Nearly all of us have made table patterns on hundred squares, that is 10 by 10 grids. This problem looks at the patterns on differently sized square grids.
These red, yellow and blue spinners were each spun 45 times in
total. Can you work out which numbers are on each spinner?
I am thinking of three sets of numbers less than 101. Can you find
all the numbers in each set from these clues?
I am thinking of three sets of numbers less than 101. They are the
red set, the green set and the blue set. Can you find all the
numbers in the sets from these clues?
Ben and his mum are planting garlic. Use the interactivity to help
you find out how many cloves of garlic they might have had.
Four of these clues are needed to find the chosen number on this grid and four are true but do nothing to help in finding the number. Can you sort out the clues and find the number?
Follow the clues to find the mystery number.
Norrie sees two lights flash at the same time, then one of them
flashes every 4th second, and the other flashes every 5th second.
How many times do they flash together during a whole minute?
48 is called an abundant number because it is less than the sum of its factors (without itself). Can you find some more abundant numbers?
There are a number of coins on a table.
One quarter of the coins show heads.
If I turn over 2 coins, then one third show heads. How many coins are there altogether?
How many different sets of numbers with at least four members can
you find in the numbers in this box?
Katie and Will have some balloons. Will's balloon burst at exactly
the same size as Katie's at the beginning of a puff. How many puffs
had Will done before his balloon burst?
Find the words hidden inside each of the circles by counting around
a certain number of spaces to find each letter in turn.
Investigate the smallest number of moves it takes to turn these
mats upside-down if you can only turn exactly three at a time.
If you have only four weights, where could you place them in order
to balance this equaliser?
Are these statements always true, sometimes true or never true?
Starting with the number 180, take away 9 again and again, joining up the dots as you go. Watch out - don't join all the dots!
How many trains can you make which are the same length as Matt's, using rods that are identical?
In a square in which the houses are evenly spaced, numbers 3 and 10
are opposite each other. What is the smallest and what is the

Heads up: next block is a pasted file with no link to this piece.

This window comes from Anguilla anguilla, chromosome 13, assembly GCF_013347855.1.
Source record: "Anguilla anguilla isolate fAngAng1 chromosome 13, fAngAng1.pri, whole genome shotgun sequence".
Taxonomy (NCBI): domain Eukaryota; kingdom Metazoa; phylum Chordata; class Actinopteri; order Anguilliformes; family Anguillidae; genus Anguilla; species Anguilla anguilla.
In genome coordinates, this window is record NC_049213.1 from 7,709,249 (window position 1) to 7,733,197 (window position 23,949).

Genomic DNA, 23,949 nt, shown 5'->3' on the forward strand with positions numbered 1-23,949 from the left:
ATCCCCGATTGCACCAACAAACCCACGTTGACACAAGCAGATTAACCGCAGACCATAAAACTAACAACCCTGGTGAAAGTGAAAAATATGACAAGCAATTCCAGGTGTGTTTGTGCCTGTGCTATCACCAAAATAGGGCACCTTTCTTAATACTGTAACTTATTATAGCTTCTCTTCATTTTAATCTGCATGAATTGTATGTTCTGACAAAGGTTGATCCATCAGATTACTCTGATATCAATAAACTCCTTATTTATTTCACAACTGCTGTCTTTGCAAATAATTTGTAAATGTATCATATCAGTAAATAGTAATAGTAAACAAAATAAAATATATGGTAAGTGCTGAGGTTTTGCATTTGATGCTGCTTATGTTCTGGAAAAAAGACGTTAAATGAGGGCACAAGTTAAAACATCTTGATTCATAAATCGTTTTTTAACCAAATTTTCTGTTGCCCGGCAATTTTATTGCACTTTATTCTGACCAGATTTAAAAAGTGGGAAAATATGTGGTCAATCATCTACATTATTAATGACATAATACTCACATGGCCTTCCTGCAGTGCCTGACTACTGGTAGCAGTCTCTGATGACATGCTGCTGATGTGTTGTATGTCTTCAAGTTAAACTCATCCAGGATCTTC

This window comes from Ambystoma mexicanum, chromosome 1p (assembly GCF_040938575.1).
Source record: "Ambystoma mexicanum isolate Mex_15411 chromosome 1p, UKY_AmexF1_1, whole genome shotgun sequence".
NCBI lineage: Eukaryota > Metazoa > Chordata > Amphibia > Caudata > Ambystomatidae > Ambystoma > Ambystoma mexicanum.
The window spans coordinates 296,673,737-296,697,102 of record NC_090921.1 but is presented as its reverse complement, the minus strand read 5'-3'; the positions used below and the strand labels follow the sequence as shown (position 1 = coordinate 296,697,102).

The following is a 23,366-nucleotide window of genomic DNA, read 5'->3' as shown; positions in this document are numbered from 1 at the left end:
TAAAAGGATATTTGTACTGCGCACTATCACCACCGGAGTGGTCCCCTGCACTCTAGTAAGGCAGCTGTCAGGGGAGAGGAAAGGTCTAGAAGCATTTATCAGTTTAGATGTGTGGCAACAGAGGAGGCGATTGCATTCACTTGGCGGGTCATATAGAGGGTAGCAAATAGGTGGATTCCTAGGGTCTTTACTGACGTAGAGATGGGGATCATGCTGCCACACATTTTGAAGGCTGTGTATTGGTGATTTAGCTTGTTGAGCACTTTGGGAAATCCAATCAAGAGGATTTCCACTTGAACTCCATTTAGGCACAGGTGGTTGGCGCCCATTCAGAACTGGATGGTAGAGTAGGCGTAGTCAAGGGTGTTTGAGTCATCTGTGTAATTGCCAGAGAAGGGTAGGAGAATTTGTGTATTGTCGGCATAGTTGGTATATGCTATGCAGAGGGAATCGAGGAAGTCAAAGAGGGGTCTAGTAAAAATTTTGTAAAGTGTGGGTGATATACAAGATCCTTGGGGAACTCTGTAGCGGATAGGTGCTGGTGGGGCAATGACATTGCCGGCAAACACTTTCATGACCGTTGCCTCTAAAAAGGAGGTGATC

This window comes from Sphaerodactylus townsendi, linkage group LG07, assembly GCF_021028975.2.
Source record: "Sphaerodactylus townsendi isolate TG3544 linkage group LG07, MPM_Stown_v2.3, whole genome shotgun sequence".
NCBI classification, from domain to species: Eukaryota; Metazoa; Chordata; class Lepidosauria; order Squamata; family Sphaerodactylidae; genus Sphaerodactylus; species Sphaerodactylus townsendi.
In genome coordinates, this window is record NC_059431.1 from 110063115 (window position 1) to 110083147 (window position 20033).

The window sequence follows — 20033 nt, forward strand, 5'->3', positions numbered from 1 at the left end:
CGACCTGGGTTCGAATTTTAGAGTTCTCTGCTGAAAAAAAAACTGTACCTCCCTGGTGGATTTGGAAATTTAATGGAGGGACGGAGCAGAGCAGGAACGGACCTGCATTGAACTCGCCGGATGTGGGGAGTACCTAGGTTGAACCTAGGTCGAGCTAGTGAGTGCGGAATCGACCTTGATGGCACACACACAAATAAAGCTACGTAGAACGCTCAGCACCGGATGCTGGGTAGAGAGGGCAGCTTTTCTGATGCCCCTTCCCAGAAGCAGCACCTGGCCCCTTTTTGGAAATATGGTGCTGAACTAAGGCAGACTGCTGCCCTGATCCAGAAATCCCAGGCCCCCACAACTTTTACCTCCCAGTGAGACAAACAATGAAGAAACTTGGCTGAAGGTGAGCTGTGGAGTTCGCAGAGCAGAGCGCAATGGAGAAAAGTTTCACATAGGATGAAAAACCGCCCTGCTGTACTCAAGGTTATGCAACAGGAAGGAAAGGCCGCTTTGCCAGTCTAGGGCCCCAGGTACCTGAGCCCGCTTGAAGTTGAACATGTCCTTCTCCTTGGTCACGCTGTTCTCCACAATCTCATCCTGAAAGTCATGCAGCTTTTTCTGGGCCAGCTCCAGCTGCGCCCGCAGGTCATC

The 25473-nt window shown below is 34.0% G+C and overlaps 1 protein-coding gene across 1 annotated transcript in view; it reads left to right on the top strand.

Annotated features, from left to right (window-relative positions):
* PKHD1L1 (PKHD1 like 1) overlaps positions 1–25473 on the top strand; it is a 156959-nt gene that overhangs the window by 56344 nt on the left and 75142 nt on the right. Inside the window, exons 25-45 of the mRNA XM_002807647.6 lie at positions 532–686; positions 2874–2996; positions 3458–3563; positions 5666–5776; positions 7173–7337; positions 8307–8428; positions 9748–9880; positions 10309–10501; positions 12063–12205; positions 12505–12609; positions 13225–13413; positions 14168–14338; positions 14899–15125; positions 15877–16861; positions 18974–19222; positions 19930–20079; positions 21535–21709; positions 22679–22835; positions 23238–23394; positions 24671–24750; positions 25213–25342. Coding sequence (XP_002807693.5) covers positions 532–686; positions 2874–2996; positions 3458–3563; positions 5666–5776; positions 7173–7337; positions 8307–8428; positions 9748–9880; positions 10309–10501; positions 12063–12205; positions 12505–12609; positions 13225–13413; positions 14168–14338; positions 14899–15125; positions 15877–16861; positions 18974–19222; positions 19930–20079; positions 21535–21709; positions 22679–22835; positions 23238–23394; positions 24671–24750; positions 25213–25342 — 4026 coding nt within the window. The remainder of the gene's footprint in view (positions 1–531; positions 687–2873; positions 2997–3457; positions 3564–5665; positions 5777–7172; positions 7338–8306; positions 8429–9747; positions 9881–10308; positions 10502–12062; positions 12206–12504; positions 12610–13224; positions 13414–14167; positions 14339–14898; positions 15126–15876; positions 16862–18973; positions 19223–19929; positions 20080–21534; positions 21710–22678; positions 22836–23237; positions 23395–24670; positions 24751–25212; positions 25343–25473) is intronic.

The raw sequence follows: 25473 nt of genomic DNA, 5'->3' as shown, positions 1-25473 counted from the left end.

largest possible number of houses in the square?
Is it possible to draw a 5-pointed star without taking your pencil
off the paper? Is it possible to draw a 6-pointed star in the same
way without taking your pen off?
When Charlie asked his grandmother how old she is, he didn't get a
straightforward reply! Can you work out how old she is?
Does a graph of the triangular numbers cross a graph of the six
times table? If so, where? Will a graph of the square numbers cross
the times table too?
Mr Gilderdale is playing a game with his class. What rule might he have chosen? How would you test your idea?
Can you complete this jigsaw of the multiplication square?
Can you work out how to balance this equaliser? You can put more
than one weight on a hook.
Look at three 'next door neighbours' amongst the counting numbers. Add them together. What do you notice?
This article for teachers describes how number arrays can be a
useful reprentation for many number concepts.
How can you use just one weighing to find out which box contains
the lighter ten coins out of the ten boxes?
"Ip dip sky blue! Who's 'it'? It's you!" Where would you position yourself so that you are 'it' if there are two players? Three players ...?
Yasmin and Zach have some bears to share. Which numbers of bears
can they share so that there are none left over?
Can you find any perfect numbers? Read this article to find out more...
Number problems at primary level that may require determination.
Frances and Rishi were given a bag of lollies. They shared them out evenly and had one left over. How many lollies could there have been in the bag?
Arrange any number of counters from these 18 on the grid to make a rectangle. What numbers of counters make rectangles? How many different rectangles can you make with each number of counters?
In this problem we are looking at sets of parallel sticks that
cross each other. What is the least number of crossings you can
make? And the greatest?
Number problems at primary level to work on with others.
Can you place the numbers from 1 to 10 in the grid?
Can you find just the right bubbles to hold your number?
In this maze of hexagons, you start in the centre at 0. The next
hexagon must be a multiple of 2 and the next a multiple of 5. What
are the possible paths you could take?
Are these domino games fair? Can you explain why or why not?
Pat counts her sweets in different groups and both times she has
some left over. How many sweets could she have had?
Help share out the biscuits the children have made.
Factor track is not a race but a game of skill. The idea is to go round the track in as few moves as possible, keeping to the rules.
Use cubes to continue making the numbers from 7 to 20. Are they sticks, rectangles or squares?
Can you order the digits from 1-3 to make a number which is divisible by 3 so when the last digit is removed it becomes a 2-figure number divisible by 2, and so on?
Can you complete this calculation by filling in the missing numbers? In how many different ways can you do it?
Can you work out some different ways to balance this equation?
This activity focuses on doubling multiples of five.
Have a go at balancing this equation. Can you find different ways of doing it?
Investigate the sum of the numbers on the top and bottom faces of a line of three dice. What do you notice?